H.R.1469 - Leave Ethanol Volumes at Existing Levels Act

To repeal certain amendments to the Clean Air Act relating to the expansion of the renewable fuel program, and for other purposes. view all titles (3)

All Bill Titles

  • Official: To repeal certain amendments to the Clean Air Act relating to the expansion of the renewable fuel program, and for other purposes. as introduced.
  • Short: Leave Ethanol Volumes at Existing Levels Act as introduced.
  • Short: LEVEL Act as introduced.

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Introduced
 
House
Passes
 
Senate
Passes
 
President
Signs
 

 
04/10/13
 
 
 
 
 
 
 

Official Summary

Leave Ethanol Volumes at Existing Levels Act or the LEVEL Act - Amends the Clean Air Act to revise the renewable fuel program, including by: (1) redefining \"renewable fuel\"; (2) revoking the requirement that the Administrator ensure that renewable fuel achieves a 20% reduction in lifecycl

Official Summary

Leave Ethanol Volumes at Existing Levels Act or the LEVEL Act - Amends the Clean Air Act to revise the renewable fuel program, including by:
(1) redefining \"renewable fuel\";
(2) revoking the requirement that the Administrator ensure that renewable fuel achieves a 20% reduction in lifecycle greenhouse gas emissions compared to baseline lifecycle greenhouse gas emissions;
(3) reducing the volume of renewable fuel that is required to be in gasoline sold or introduced into commerce in the United States to 7.5 billion gallons for each year;
(4) requiring the Administrator of the Energy Information Administration to provide to the Administrator of the Environmental Protection Agency (EPA) an estimate of the volumes of gasoline (currently of transportation fuel, biomass-based diesel, and cellulosic biofuel) projected to be sold or introduced into commerce in the following year;
(5) making one gallon of cellulosic biomass ethanol or waste derived ethanol equivalent to 2.5 gallons of renewable fuel;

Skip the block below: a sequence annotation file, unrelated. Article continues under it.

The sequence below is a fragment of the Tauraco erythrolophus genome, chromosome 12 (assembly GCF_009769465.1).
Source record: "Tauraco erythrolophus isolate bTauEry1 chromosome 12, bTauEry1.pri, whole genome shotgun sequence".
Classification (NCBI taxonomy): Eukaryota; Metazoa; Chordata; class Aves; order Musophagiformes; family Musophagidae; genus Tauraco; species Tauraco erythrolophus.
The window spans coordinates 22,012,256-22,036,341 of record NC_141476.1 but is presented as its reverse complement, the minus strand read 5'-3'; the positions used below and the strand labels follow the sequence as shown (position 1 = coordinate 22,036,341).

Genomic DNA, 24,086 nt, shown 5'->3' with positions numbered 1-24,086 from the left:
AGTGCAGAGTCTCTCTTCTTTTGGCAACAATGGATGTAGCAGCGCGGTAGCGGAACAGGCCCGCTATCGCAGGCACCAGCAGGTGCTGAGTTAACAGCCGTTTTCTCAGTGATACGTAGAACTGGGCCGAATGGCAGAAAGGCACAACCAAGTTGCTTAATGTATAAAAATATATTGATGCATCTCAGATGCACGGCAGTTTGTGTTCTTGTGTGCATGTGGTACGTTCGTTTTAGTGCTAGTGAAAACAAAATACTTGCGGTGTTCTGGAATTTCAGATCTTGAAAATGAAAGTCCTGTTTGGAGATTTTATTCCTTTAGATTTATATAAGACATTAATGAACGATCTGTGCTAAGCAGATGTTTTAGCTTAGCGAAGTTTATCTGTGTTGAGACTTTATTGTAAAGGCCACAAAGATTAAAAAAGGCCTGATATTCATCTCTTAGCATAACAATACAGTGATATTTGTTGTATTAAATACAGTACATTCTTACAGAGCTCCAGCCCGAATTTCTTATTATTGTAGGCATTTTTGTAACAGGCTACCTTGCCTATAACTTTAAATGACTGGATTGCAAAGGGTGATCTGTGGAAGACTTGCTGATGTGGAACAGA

(6) repealing provisions concerning cellulosic biofuel and biomass-based diesel; and
(7) repealing a requirement that the Administrator of EPA promulgate fuel regulations to implement measures to mitigate adverse impacts on air quality as the result of renewable fuel requirements. Amends the Energy Independence and Security Act of 2007 to repeal provisions requiring EPA to report to Congress on current and future impacts of the renewable fuel requirements on environmental issues, resource conservation issues, and the growth and use of cultivated invasive or noxious plants and their impacts on the environment and agriculture. Prohibits the Administrator from permitting or authorizing (including by granting a waiver through the fuels and fuel additives waiver process) the introduction into commerce of gasoline that:
(1) contains greater than 10% ethanol by volume,
(2) is intended for general use in conventional gasoline-powered vehicles or engines, and
(3) is not a registered fuel or fuel additive that is lawfully sold in the United States before enactment of this Act. Repeals waivers that permit the introduction into commerce of gasoline that contains greater than 10-volume-percent ethanol for general use in conventional gasoline-powered vehicles or engines, including:
(1) the \"Partial Grant and Partial Denial of Clean Air Act Waiver Application Submitted by Growth Energy To Increase the Allowable Ethanol Content of Gasoline to 15 Percent; Decision of the Administrator\"; and
(2) the \"Partial Grant of Clean Air Act Waiver Application Submitted by Growth Energy To Increase the Allowable Ethanol Content of Gasoline to 15 Percent; Decision of the Administrator.\" Excepts waivers for such gasoline that is a registered fuel or fuel additive that is lawfully sold in the United States before enactment of this Act. Requires the Administrator to study:
(1) the effects of the introduction into commerce of an ethanol-gasoline blend on consumer products;
(2) the impact of such blend on engine performance of conventional gasoline-powered vehicles and nonroad engines, emissions from the use of the blend, and materials compatibility and consumer safety issues associated with the use of such blend; and
(3) the ability of wholesale and retail gasoline distribution infrastructure to introduce such blend into commerce without widespread misfueling by consumers.

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